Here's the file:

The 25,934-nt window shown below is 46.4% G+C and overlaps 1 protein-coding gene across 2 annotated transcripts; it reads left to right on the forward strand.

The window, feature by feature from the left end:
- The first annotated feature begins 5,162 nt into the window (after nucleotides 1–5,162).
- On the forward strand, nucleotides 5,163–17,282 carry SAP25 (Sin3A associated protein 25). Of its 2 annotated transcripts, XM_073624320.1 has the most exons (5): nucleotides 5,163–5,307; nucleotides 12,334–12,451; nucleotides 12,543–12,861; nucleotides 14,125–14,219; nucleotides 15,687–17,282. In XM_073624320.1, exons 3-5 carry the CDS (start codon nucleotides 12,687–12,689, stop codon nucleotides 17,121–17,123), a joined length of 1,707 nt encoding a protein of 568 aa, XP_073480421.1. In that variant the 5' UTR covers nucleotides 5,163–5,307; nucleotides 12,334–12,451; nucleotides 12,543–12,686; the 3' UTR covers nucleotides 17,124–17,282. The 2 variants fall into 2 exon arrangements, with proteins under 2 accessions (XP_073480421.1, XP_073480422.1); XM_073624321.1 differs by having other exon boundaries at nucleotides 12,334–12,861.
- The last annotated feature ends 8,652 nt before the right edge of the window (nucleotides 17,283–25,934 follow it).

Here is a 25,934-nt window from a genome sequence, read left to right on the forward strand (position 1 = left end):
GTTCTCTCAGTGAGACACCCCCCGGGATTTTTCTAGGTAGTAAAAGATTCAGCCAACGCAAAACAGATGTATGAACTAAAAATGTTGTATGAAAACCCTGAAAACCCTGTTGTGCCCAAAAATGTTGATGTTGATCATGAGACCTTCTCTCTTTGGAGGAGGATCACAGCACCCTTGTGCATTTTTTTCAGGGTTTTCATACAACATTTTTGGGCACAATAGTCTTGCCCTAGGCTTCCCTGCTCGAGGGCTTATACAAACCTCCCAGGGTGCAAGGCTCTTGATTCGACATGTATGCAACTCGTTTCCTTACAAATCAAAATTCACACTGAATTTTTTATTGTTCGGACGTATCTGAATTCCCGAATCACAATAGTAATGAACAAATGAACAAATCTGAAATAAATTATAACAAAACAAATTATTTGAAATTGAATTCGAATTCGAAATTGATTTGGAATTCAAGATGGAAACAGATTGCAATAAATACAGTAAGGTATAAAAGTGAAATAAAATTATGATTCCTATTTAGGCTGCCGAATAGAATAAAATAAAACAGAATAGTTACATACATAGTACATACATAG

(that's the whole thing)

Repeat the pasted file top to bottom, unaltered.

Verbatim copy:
The 25,934-nt window shown below is 46.4% G+C and overlaps 1 protein-coding gene across 2 annotated transcripts; it reads left to right on the forward strand.

The window, feature by feature from the left end:
- The first annotated feature begins 5,162 nt into the window (after nucleotides 1–5,162).
- On the forward strand, nucleotides 5,163–17,282 carry SAP25 (Sin3A associated protein 25). Of its 2 annotated transcripts, XM_073624320.1 has the most exons (5): nucleotides 5,163–5,307; nucleotides 12,334–12,451; nucleotides 12,543–12,861; nucleotides 14,125–14,219; nucleotides 15,687–17,282. In XM_073624320.1, exons 3-5 carry the CDS (start codon nucleotides 12,687–12,689, stop codon nucleotides 17,121–17,123), a joined length of 1,707 nt encoding a protein of 568 aa, XP_073480421.1. In that variant the 5' UTR covers nucleotides 5,163–5,307; nucleotides 12,334–12,451; nucleotides 12,543–12,686; the 3' UTR covers nucleotides 17,124–17,282. The 2 variants fall into 2 exon arrangements, with proteins under 2 accessions (XP_073480421.1, XP_073480422.1); XM_073624321.1 differs by having other exon boundaries at nucleotides 12,334–12,861.
- The last annotated feature ends 8,652 nt before the right edge of the window (nucleotides 17,283–25,934 follow it).

Here is a 25,934-nt window from a genome sequence, read left to right on the forward strand (position 1 = left end):
GTTCTCTCAGTGAGACACCCCCCGGGATTTTTCTAGGTAGTAAAAGATTCAGCCAACGCAAAACAGATGTATGAACTAAAAATGTTGTATGAAAACCCTGAAAACCCTGTTGTGCCCAAAAATGTTGATGTTGATCATGAGACCTTCTCTCTTTGGAGGAGGATCACAGCACCCTTGTGCATTTTTTTCAGGGTTTTCATACAACATTTTTGGGCACAATAGTCTTGCCCTAGGCTTCCCTGCTCGAGGGCTTATACAAACCTCCCAGGGTGCAAGGCTCTTGATTCGACATGTATGCAACTCGTTTCCTTACAAATCAAAATTCACACTGAATTTTTTATTGTTCGGACGTATCTGAATTCCCGAATCACAATAGTAATGAACAAATGAACAAATCTGAAATAAATTATAACAAAACAAATTATTTGAAATTGAATTCGAATTCGAAATTGATTTGGAATTCAAGATGGAAACAGATTGCAATAAATACAGTAAGGTATAAAAGTGAAATAAAATTATGATTCCTATTTAGGCTGCCGAATAGAATAAAATAAAACAGAATAGTTACATACATAGTACATACATAG